By Stephen Young
By Stephen Young
By Stephen Young
By Jim Schutze
By Rachel Watts
By Lauren Drewes Daniels
This clever, noble attempt to keep the DISD board from breeding fails when Venable--a.k.a. The Horse--notes that the rubbers aren't extra large.
On a happier note, the Rotary Club later announces that attendance at subsequent luncheons is up 300 percent.
God phone home
Members of God's Salvation Church gather in Garland to await the coming of the Lord, who they believe will appear on Channel 18 on March 25, a week before he arrives in a UFO to take the faithful home.
On March 24, TCI cable announces a new channel alignment under which Channel 18 will be made pay-per-view, available to subscribers for a nominal, one-time fee of $300,000. God doesn't show. His L.A.-based agent will later claim that "the whole deal fell through when those bloodsuckers at TCI tried to screw us on the video rights."
The Observer opens the month with a cover story profiling the Dallas law firm of Rader, Campbell, Fisher & Pyke, attorneys for Paula Jones. The story describes at length how the feisty firm single-handedly breathed life into Jones' moribund sexual harassment suit against President Clinton.
The day the story hits the streets, an Arkansas federal judge dismisses Jones' suit. Deciding to play it safe, editors at the Observer put on hold plans for a follow-up story, tentatively titled "Monica Lewinsky, the virgin intern."
What a Dick
U.S. House Majority Leader Dick Armey tells Coppell High School students that he believes President Clinton "is a shameless person." Armey should know. Two months later he will lead his party in kowtowing to the religious right by declaring that gay people are sinners.
An embarrassed scoutmaster apologizes to angry parents after members of Lake Highlands Boy Scout Troop 890 are turned loose on a flock of terrorized chickens, whose necks the boys are expected to wring in order to teach the scouts how food is acquired.
"We should have known better," the troop leader says. "There's not a Boy Scout alive who needs to be taught how to choke the chicken."
The day before the vote on a $543.5 million bond package that includes $246 million for the city's portion of the $1.2 billion Trinity Plan of levees, roads, parks, and lakes, Mayor Kirk writes an op-ed piece in the Morning News urging passage:
"I'm not saying the Trinity will be the same as Town Lake in Austin or Central Park in New York or the River Walk in San Antonio...Dallas deserves something unique."
Voters, after being lured with images of sailboats on a downtown lake and people frolicking in a tree-filled riverside park, approve the Trinity Plan by roughly 2,300 votes. As the year wears on, they learn exactly what "unique" means.
The new, improved Trinity will be a bit like Town Lake, except there may not be a lake. Or, if there is, it might be too tiny for sailing. If it's big enough for sailing, you might want to think twice about hopping in, as the water may be too polluted.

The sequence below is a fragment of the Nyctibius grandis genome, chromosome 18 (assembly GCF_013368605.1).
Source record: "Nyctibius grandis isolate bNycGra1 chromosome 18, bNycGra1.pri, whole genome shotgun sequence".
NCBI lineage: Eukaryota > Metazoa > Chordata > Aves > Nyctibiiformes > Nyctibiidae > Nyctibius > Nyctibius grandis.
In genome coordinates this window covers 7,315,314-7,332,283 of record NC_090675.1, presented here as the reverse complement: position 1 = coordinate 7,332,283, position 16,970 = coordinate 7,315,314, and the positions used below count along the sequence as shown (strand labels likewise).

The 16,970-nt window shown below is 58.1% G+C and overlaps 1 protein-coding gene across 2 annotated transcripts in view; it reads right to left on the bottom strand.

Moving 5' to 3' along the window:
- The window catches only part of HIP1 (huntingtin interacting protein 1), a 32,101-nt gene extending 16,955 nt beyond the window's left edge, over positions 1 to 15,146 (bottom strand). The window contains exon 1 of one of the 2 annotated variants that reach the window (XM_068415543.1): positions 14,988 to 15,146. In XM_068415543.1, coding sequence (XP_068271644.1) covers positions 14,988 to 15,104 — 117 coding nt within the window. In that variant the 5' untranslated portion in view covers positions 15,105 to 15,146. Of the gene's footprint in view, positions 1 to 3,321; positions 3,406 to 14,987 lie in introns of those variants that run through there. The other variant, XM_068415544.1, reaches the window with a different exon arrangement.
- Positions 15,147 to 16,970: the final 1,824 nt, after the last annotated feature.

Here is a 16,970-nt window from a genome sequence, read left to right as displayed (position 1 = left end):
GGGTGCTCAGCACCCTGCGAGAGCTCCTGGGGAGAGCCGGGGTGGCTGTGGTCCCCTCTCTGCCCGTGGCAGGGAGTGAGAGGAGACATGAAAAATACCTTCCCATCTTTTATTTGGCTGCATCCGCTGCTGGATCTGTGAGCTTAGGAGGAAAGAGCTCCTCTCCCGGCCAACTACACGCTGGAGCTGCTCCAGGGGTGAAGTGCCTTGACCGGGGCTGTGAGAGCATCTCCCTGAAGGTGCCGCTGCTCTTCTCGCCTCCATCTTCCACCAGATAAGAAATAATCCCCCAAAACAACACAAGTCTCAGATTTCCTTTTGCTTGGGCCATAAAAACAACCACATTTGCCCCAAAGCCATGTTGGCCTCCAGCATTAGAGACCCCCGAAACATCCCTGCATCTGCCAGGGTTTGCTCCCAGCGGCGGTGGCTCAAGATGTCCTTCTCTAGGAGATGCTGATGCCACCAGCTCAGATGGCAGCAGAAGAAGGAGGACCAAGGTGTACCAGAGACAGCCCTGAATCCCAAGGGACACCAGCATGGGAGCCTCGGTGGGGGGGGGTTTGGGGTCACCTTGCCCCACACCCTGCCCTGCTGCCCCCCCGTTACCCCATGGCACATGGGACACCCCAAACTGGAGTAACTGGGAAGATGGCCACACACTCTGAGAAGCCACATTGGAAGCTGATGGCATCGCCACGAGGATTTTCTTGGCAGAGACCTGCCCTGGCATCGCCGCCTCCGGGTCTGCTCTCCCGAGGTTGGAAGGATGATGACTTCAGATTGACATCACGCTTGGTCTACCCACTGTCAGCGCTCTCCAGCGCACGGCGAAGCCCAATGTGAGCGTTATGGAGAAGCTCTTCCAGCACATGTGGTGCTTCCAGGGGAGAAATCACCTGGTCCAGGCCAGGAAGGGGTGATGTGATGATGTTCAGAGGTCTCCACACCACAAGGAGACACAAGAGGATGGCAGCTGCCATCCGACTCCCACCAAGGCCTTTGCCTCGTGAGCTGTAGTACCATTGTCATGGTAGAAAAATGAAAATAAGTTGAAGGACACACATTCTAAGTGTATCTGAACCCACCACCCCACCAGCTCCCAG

It will be a lot like the River Walk, provided you don't mind walking along controlled-access freeways that will buzz alongside the park, which you may have to dart across to get to the park, as building exit ramps might be too expensive.
It will be much like Central Park, except that it probably won't have trees, since you can't plant those in a floodplain. It will, however, have one thing in common with Central Park: muggings. Namely, of the 38,000 people who voted for the project.
Buy a shredder, Mike
Notes written by Republican state District Judge Mike Keasler during the 1980s and recovered from the trash are leaked to the press. In them, Keasler suggests removing blacks from a jury pool and refers to someone as "the national tearduct of Mexico." Keasler, a candidate for the Texas Court of Criminal Appeals, apologizes.
In a rare show of unanimity, black and Hispanic legal and civil rights organizations urge him to resign and nominate him for "the state sphincter of Texas."
Keasler is elected to the appeals court.
David Schwarz, designer of Fort Worth's Bass Performance Hall and the Ballpark at Arlington, is chosen to design the new arena. A competing architect complains that Schwarz's design looks like a "historical train station."
The train-station comparison proves prescient, as arena developer Hillwood Development spends much of the summer trying unsuccessfully to persuade the city council that the best place to build a future DART rail station and line is on the west side of the arena, where it will serve Hillwood's development and essentially cut off the neighboring West End.
Show them the money
Two months after being given an 8 percent pay raise by the city council, City Manager John Ware announces that he is resigning to run an inner-city investment company financed by Tom Hicks. The Stars owner, who suffers from a deficient sense of irony, says that he was impressed by Ware's skills during negotiations over public financing for the arena deal. Days later, the Morning News reports that the wife of Mayor Ron Kirk earned $500,000 over the past two years on stock options she received while serving for one year on the board of a Hicks-owned company.